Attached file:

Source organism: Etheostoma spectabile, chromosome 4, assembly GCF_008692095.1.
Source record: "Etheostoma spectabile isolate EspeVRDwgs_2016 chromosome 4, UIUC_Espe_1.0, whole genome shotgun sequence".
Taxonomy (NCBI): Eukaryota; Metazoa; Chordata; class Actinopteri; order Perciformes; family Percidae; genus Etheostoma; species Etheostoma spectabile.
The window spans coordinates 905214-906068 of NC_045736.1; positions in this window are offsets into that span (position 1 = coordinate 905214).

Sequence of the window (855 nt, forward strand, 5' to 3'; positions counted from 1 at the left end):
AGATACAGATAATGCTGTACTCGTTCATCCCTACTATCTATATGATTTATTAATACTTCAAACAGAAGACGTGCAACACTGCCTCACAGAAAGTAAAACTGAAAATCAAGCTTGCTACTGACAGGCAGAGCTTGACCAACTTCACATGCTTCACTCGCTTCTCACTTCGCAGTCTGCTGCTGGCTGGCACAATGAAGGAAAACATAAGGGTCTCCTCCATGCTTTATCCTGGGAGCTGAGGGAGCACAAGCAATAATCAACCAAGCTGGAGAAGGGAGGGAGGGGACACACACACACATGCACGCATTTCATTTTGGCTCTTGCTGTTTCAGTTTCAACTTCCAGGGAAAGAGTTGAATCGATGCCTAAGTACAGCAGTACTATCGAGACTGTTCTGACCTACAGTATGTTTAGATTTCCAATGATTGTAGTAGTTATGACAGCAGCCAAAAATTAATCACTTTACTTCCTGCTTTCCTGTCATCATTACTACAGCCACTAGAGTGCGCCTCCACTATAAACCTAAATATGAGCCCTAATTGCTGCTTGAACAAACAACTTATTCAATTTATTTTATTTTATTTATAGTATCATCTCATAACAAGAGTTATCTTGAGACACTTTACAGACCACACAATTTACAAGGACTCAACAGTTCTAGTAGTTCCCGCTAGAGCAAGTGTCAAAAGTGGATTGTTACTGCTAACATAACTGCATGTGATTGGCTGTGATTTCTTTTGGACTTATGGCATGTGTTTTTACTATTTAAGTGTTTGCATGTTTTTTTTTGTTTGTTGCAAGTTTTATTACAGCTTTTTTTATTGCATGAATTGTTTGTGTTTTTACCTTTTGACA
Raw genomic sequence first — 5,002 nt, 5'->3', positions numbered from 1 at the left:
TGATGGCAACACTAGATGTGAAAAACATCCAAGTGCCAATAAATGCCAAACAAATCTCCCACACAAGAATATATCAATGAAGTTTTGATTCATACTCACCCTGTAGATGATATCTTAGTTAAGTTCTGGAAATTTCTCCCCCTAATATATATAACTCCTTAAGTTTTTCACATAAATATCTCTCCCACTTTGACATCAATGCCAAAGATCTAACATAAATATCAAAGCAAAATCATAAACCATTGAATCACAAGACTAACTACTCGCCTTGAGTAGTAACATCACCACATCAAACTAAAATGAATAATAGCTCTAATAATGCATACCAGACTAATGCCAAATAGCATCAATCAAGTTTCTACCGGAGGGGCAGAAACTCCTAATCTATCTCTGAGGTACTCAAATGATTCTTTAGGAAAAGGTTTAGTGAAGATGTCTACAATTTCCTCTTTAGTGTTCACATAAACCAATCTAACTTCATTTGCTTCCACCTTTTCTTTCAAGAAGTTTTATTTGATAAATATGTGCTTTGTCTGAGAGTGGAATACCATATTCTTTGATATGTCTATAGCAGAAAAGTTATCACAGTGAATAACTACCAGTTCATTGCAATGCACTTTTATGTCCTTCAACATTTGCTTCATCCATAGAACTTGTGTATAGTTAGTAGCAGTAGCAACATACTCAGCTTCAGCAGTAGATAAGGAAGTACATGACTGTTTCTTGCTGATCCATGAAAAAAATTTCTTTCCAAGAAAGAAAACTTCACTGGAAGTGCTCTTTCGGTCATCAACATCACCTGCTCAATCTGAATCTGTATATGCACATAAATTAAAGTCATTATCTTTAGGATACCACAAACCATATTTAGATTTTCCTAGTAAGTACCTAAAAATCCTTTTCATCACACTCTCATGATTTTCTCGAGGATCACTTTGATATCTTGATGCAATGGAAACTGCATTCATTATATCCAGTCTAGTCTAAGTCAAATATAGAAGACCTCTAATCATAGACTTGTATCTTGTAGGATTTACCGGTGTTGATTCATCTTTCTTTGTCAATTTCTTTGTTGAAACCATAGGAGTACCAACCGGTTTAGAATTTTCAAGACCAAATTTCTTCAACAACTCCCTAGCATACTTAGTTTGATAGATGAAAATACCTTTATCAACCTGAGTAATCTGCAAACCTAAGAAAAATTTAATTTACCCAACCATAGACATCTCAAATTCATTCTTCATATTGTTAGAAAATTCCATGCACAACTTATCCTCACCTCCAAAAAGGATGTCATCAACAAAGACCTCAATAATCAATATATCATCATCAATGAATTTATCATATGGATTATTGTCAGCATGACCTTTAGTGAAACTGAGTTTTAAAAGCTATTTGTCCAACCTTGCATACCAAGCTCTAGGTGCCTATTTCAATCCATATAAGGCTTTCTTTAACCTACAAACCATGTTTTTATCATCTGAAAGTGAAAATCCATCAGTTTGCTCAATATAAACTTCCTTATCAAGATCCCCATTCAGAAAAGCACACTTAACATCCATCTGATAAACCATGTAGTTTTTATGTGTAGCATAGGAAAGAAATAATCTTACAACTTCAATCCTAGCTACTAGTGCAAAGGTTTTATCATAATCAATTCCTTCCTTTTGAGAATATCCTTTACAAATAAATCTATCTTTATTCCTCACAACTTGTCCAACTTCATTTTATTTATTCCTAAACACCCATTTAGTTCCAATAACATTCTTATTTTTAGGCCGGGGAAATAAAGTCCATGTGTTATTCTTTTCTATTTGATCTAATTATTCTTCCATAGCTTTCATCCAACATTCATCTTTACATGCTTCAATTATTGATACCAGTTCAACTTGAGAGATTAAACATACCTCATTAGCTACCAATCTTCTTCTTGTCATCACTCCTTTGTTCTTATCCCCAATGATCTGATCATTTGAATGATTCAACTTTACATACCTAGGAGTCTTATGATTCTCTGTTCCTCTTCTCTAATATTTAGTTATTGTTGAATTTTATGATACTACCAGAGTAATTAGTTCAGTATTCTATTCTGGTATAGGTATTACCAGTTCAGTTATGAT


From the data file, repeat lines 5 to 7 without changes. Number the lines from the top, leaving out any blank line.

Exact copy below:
Sequence of the window (855 nt, forward strand, 5' to 3'; positions counted from 1 at the left end):
AGATACAGATAATGCTGTACTCGTTCATCCCTACTATCTATATGATTTATTAATACTTCAAACAGAAGACGTGCAACACTGCCTCACAGAAAGTAAAACTGAAAATCAAGCTTGCTACTGACAGGCAGAGCTTGACCAACTTCACATGCTTCACTCGCTTCTCACTTCGCAGTCTGCTGCTGGCTGGCACAATGAAGGAAAACATAAGGGTCTCCTCCATGCTTTATCCTGGGAGCTGAGGGAGCACAAGCAATAATCAACCAAGCTGGAGAAGGGAGGGAGGGGACACACACACACATGCACGCATTTCATTTTGGCTCTTGCTGTTTCAGTTTCAACTTCCAGGGAAAGAGTTGAATCGATGCCTAAGTACAGCAGTACTATCGAGACTGTTCTGACCTACAGTATGTTTAGATTTCCAATGATTGTAGTAGTTATGACAGCAGCCAAAAATTAATCACTTTACTTCCTGCTTTCCTGTCATCATTACTACAGCCACTAGAGTGCGCCTCCACTATAAACCTAAATATGAGCCCTAATTGCTGCTTGAACAAACAACTTATTCAATTTATTTTATTTTATTTATAGTATCATCTCATAACAAGAGTTATCTTGAGACACTTTACAGACCACACAATTTACAAGGACTCAACAGTTCTAGTAGTTCCCGCTAGAGCAAGTGTCAAAAGTGGATTGTTACTGCTAACATAACTGCATGTGATTGGCTGTGATTTCTTTTGGACTTATGGCATGTGTTTTTACTATTTAAGTGTTTGCATGTTTTTTTTTGTTTGTTGCAAGTTTTATTACAGCTTTTTTTATTGCATGAATTGTTTGTGTTTTTACCTTTTGACA
Raw genomic sequence first — 5,002 nt, 5'->3', positions numbered from 1 at the left: